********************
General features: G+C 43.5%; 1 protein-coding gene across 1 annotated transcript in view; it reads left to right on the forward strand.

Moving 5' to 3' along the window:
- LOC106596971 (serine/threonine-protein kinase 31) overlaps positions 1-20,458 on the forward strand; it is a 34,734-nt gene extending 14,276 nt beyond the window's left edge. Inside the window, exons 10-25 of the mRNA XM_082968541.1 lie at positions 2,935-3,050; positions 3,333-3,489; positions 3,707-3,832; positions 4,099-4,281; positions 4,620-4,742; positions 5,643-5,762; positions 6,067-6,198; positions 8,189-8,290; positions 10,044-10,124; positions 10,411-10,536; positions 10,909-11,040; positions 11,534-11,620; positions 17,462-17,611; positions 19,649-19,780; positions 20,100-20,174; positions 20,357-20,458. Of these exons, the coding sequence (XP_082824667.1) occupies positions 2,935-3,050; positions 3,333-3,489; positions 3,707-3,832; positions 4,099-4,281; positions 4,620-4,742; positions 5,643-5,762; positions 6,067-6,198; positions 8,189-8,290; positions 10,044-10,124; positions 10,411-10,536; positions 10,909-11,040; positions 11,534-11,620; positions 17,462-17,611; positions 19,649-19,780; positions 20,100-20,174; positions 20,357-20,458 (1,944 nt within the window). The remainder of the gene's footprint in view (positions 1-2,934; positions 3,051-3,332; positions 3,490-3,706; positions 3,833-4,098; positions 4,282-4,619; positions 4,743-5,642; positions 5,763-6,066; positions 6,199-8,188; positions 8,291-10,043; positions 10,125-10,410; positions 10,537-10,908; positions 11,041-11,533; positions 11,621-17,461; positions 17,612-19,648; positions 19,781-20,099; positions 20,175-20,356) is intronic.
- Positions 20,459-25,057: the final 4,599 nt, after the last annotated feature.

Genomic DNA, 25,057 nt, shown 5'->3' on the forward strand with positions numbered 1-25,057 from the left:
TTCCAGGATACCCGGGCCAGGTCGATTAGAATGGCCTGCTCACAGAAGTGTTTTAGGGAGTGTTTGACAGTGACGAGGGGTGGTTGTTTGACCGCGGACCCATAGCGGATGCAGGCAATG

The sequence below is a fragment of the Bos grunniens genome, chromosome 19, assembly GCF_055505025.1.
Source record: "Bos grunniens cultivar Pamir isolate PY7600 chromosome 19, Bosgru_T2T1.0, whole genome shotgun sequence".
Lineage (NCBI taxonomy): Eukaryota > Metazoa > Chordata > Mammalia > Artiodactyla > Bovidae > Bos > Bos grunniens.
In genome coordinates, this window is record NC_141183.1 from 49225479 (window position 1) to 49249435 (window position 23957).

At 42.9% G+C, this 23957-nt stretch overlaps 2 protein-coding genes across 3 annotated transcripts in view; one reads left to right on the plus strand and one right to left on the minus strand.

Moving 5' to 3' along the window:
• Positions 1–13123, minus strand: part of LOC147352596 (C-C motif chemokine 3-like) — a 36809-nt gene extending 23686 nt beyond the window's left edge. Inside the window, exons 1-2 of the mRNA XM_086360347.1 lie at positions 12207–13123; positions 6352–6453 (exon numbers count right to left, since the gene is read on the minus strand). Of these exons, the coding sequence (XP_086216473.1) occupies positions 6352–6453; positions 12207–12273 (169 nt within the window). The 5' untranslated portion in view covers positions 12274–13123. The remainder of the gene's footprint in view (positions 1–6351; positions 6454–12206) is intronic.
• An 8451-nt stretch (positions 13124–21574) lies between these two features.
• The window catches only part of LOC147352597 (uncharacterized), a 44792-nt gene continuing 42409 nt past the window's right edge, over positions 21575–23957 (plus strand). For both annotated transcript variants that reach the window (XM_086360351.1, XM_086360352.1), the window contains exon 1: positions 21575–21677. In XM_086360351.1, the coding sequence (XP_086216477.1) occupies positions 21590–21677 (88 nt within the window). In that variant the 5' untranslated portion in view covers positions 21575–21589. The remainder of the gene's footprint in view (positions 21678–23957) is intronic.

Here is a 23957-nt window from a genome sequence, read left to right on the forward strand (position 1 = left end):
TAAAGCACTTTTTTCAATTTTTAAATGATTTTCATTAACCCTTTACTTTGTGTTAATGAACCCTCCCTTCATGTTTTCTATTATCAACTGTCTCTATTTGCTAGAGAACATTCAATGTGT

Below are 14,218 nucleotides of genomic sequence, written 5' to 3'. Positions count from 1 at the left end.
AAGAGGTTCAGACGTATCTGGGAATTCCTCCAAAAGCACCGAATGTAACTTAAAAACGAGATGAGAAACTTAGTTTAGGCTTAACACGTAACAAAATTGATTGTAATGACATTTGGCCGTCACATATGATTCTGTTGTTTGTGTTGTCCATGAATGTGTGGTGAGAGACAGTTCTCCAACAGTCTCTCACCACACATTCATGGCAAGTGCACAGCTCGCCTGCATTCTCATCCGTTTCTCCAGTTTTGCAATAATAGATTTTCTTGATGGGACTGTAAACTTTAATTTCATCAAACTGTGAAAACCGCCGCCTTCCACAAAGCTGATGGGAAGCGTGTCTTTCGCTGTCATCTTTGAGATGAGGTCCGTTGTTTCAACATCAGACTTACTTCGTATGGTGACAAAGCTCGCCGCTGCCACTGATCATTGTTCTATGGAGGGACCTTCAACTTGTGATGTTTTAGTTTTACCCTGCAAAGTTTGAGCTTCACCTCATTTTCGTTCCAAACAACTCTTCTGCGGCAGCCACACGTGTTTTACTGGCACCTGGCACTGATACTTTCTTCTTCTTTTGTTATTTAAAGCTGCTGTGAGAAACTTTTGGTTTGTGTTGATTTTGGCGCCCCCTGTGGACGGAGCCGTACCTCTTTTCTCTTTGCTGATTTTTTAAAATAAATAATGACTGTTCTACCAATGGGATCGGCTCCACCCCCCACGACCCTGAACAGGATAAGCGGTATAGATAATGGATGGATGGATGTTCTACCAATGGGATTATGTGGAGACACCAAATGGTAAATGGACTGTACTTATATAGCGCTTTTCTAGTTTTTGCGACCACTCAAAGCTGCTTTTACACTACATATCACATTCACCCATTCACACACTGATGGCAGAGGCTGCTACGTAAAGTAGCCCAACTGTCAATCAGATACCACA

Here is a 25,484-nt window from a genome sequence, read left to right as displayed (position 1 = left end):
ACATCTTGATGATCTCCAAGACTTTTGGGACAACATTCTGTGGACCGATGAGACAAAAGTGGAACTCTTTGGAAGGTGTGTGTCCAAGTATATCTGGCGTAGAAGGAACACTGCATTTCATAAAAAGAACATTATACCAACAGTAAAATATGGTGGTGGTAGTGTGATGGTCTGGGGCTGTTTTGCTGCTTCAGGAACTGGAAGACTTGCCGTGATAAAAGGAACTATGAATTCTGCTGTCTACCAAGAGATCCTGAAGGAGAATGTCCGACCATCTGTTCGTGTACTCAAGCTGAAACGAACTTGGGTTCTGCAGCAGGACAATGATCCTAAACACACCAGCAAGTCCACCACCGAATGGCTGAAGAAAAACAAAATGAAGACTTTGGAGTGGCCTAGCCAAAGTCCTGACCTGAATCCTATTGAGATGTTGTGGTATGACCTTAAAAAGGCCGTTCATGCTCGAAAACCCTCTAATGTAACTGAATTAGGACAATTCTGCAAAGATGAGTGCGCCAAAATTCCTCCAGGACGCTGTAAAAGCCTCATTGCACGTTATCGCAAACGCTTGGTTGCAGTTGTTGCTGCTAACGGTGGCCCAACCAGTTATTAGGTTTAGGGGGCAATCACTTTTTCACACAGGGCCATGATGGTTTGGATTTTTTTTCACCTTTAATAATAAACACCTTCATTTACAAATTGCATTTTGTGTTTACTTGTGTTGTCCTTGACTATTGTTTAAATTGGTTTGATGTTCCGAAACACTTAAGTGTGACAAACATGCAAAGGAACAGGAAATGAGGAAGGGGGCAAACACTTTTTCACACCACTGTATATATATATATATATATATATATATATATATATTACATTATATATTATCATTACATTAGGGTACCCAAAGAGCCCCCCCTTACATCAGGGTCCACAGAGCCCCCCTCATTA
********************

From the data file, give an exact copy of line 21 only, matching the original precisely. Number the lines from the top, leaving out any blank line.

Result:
ACATCTTGATGATCTCCAAGACTTTTGGGACAACATTCTGTGGACCGATGAGACAAAAGTGGAACTCTTTGGAAGGTGTGTGTCCAAGTATATCTGGCGTAGAAGGAACACTGCATTTCATAAAAAGAACATTATACCAACAGTAAAATATGGTGGTGGTAGTGTGATGGTCTGGGGCTGTTTTGCTGCTTCAGGAACTGGAAGACTTGCCGTGATAAAAGGAACTATGAATTCTGCTGTCTACCAAGAGATCCTGAAGGAGAATGTCCGACCATCTGTTCGTGTACTCAAGCTGAAACGAACTTGGGTTCTGCAGCAGGACAATGATCCTAAACACACCAGCAAGTCCACCACCGAATGGCTGAAGAAAAACAAAATGAAGACTTTGGAGTGGCCTAGCCAAAGTCCTGACCTGAATCCTATTGAGATGTTGTGGTATGACCTTAAAAAGGCCGTTCATGCTCGAAAACCCTCTAATGTAACTGAATTAGGACAATTCTGCAAAGATGAGTGCGCCAAAATTCCTCCAGGACGCTGTAAAAGCCTCATTGCACGTTATCGCAAACGCTTGGTTGCAGTTGTTGCTGCTAACGGTGGCCCAACCAGTTATTAGGTTTAGGGGGCAATCACTTTTTCACACAGGGCCATGATGGTTTGGATTTTTTTTCACCTTTAATAATAAACACCTTCATTTACAAATTGCATTTTGTGTTTACTTGTGTTGTCCTTGACTATTGTTTAAATTGGTTTGATGTTCCGAAACACTTAAGTGTGACAAACATGCAAAGGAACAGGAAATGAGGAAGGGGGCAAACACTTTTTCACACCACTGTATATATATATATATATATATATATATATATATATTACATTATATATTATCATTACATTAGGGTACCCAAAGAGCCCCCCCTTACATCAGGGTCCACAGAGCCCCCCTCATTA